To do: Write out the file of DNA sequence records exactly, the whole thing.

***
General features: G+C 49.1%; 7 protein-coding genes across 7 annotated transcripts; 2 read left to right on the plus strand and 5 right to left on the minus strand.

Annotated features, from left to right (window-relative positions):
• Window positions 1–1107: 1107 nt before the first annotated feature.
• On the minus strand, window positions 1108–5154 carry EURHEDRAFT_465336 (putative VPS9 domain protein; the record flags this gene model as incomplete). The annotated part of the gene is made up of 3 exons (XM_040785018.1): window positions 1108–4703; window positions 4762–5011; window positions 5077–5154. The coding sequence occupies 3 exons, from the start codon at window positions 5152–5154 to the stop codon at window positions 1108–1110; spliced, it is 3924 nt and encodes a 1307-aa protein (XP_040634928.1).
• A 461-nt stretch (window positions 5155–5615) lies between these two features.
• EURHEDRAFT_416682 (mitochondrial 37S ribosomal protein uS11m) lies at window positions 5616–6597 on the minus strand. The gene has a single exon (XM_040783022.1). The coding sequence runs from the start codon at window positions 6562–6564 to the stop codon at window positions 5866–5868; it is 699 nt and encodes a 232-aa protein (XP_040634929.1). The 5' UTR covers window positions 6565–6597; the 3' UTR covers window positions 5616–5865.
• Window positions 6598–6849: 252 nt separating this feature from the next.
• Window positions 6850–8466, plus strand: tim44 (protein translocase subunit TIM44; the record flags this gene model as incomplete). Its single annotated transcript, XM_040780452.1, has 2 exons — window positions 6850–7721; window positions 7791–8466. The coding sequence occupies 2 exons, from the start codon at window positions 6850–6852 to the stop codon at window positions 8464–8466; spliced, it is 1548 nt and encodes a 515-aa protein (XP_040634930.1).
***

General features: G+C 49.1%; 7 protein-coding genes across 7 annotated transcripts; 2 read left to right on the plus strand and 5 right to left on the minus strand.

Annotated features, from left to right (window-relative positions):
• Window positions 1–1107: 1107 nt before the first annotated feature.
• On the minus strand, window positions 1108–5154 carry EURHEDRAFT_465336 (putative VPS9 domain protein; the record flags this gene model as incomplete). The annotated part of the gene is made up of 3 exons (XM_040785018.1): window positions 1108–4703; window positions 4762–5011; window positions 5077–5154. The coding sequence occupies 3 exons, from the start codon at window positions 5152–5154 to the stop codon at window positions 1108–1110; spliced, it is 3924 nt and encodes a 1307-aa protein (XP_040634928.1).
• A 461-nt stretch (window positions 5155–5615) lies between these two features.
• EURHEDRAFT_416682 (mitochondrial 37S ribosomal protein uS11m) lies at window positions 5616–6597 on the minus strand. The gene has a single exon (XM_040783022.1). The coding sequence runs from the start codon at window positions 6562–6564 to the stop codon at window positions 5866–5868; it is 699 nt and encodes a 232-aa protein (XP_040634929.1). The 5' UTR covers window positions 6565–6597; the 3' UTR covers window positions 5616–5865.
• Window positions 6598–6849: 252 nt separating this feature from the next.
• Window positions 6850–8466, plus strand: tim44 (protein translocase subunit TIM44; the record flags this gene model as incomplete). Its single annotated transcript, XM_040780452.1, has 2 exons — window positions 6850–7721; window positions 7791–8466. The coding sequence occupies 2 exons, from the start codon at window positions 6850–6852 to the stop codon at window positions 8464–8466; spliced, it is 1548 nt and encodes a 515-aa protein (XP_040634930.1).